Month: December 2013

A Christmas Thank You

Every year, writers write these things, like a bulk Christmas card, and fans go yeah, yeah, yeah. Get back to writing books already. And you’re right. The Thank You letters are overdone, but this one is different, I promise. Thanks to the fans: I do love you guys, and in those moments when I want to wipe the hard drive, go sell lattes at the local coffee shack, or sign up to greet shoppers at Walmart and attempt to ignore the fact I am a writer, you guys and your comments, letters, and reviews keep me from doing that. My wife, children, and the shoppers I would victimize at Walmart all send along their warmest wishes. Thanks to the critics: This post is mostly for you. Those who criticize my work, whether constructively or otherwise, and those who doubt my ability, and even those who fail to acknowledge that writing is a legitimate occupation, I want to say thanks. There is no such thing as negative feedback. Feedback is feedback, and usually I can tell if you just don’t like something I have written because of the subject or because some portion of it offends you. Maybe you don’t like my writing style. Maybe, though, you have a legitimate point. I received some negative feedback on Temptation, and the end of the year, after writing two more novels, saw me...

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The Write Software: Top Ten of 2013

Oh boy! Another top ten list! I know you are excited, but if you don’t have the gift yet for that writer friend of yours, here is a list of must have software you can buy them on line at the last minute. I promise they won’t be disappointed. 10. TextAloud. This is a text to speech software, invaluable in editing. Mistakes missed by conventional means can’t be mistaken when your computer reads your work aloud to you. The link takes you to the free trial version, but for this holiday, why not upgrade the writer in your life to Pro? For under $30 they get premium voices and other tools. 9. Natural Reader. This is another text to speech option. There is a free version, but the personal version includes two natural sounding voices and the ability to convert files to .mp3 for play on personal music devices, transfer to CD’s, etc. For under $70 this is a bargain, and something they will be sure to use. 8. Calibre eBook Management. Another useful tool, this allows the user to convert various file types to eBook formats, from .mobi to ePub to Amazon’s new format, AZW3. Your friend can transfer their manuscript from Word .doc format to any file needed to read on their tablet or e-reader. They can easily keep track of their entire library...

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The Flashback

Thirteen years ago. October 13, 2000. I rounded a corner. A Toyota pickup turned left in front of me, and I hit it at 45 mph. I ruined my bike, a CB750 I was lovingly restoring, and the freshly painted gas tank I’d just picked up and installed. Broke the front forks and the triple-trees. Bent the front rim. Shattered my right thumb, dislocated my shoulder, and got a nice piece of road rash on my right shin that would bother me for years. Still does from time to time. No one is sure why. I was asleep October...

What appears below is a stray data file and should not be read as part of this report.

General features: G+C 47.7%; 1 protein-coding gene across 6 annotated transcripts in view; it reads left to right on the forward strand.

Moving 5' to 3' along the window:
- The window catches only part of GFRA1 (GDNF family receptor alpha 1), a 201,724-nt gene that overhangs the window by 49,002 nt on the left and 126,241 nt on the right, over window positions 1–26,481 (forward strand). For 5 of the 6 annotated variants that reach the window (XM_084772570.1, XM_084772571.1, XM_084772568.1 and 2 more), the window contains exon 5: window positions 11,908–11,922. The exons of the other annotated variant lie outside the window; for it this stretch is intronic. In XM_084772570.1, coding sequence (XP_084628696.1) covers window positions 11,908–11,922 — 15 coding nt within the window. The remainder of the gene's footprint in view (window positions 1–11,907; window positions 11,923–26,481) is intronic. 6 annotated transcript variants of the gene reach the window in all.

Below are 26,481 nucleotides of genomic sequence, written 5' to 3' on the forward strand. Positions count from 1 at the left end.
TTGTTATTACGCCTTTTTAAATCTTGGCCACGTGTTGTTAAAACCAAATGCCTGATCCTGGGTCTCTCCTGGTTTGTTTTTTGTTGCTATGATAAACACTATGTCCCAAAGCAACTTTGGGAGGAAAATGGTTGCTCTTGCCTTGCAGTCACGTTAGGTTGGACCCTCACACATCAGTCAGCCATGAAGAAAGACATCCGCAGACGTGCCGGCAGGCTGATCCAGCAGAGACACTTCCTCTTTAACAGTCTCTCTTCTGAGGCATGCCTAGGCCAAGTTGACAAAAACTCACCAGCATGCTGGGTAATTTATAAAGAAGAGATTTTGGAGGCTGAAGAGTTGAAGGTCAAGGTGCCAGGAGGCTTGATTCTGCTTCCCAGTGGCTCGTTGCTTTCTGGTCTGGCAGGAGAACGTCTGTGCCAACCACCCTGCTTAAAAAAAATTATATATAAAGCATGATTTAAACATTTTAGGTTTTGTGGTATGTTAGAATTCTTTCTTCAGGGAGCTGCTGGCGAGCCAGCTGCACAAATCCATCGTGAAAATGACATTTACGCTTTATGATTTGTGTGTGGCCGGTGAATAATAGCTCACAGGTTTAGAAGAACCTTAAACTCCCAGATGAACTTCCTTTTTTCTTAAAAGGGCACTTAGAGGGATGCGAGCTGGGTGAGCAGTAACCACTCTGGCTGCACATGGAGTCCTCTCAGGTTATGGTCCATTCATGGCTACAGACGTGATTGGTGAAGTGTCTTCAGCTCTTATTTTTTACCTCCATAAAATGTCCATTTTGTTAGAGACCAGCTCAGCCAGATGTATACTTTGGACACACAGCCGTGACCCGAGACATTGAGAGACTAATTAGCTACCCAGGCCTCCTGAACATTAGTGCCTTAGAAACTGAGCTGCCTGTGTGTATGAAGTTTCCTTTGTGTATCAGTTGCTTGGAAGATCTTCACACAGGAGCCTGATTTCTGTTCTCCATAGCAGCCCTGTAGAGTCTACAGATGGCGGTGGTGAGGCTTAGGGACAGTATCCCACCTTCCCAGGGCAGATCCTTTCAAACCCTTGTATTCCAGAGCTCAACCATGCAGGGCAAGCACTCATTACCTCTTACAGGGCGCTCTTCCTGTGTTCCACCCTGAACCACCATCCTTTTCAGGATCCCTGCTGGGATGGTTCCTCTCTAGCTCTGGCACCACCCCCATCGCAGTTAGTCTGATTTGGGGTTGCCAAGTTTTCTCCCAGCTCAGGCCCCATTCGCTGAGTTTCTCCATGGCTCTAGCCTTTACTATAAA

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The Write Software: What can Scrivener Do for You?

Now that NaNo is over and you may be planning your path for the next year, which I hope involves massive word count goals and tons of writing, its time for the first step in talking about my favorite software in this series, Scrivener. The first step is determining what Scrivener is, and what it is not. Scrivener does not replace your word processing program. Like WriteWay and CharacterWriter discussed earlier in this series, Scrivener is not a replacement for your primary word processor, whether you have chosen Microsoft Word or the popular open source OpenOffice. (See the comparison here). Scrivener is a writing tool, but for advanced editing and document creation you will need one of these other programs. You can export great documents with Scrivener (see below), and with every update it improves, but it does not have the money backing and developers MS Office does. If you are not using advanced features in Word you will likely not even miss them, but if you use comments and track changes (see here) you will still need to hang on to Word a bit longer. Scrivener helps organize your writing and ideas. There are at least three ways to do this, and even more variations if you use your creativity. Whether you are an outliner, a corkboard user, or a punster who just writes scenes out of order...

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Writing to Music

Do you write to music? I do, often a variety depending on my mood. Today a few friends and I talked about it over on Red River Radio. You can stream the show here: Below are my answers, with appropriate video links. The links can all be found in my rather schizophrenic YouTube playlist here. Were any of your books inspired by a song? If so, which? Not specifically. A story in Broken Bones titled Amnesia was inspired (and includes lyrics from) the song Amnesia by Blue October. Wish I could wake up with amnesia Try to forget the things that I’ve done. I wish I knew how to keep the promises that I have made you. But life I guess it goes on. . .   Do you find yourself including music within your books? Yes. There are several scenes in Temptation with music where it is used for both hypnosis and celebration. One of the final scenes involves a Mustang, Credence, and a car crash. Do you use music for mood, pacing, etc in your novels? The music I listen to? Yes. I listen to quite a variety depending on what kind of scene I am writing. Have you taken a song title for a book title? Nope. Never will I want the reader to use their imagination. I might include part of the song, or...

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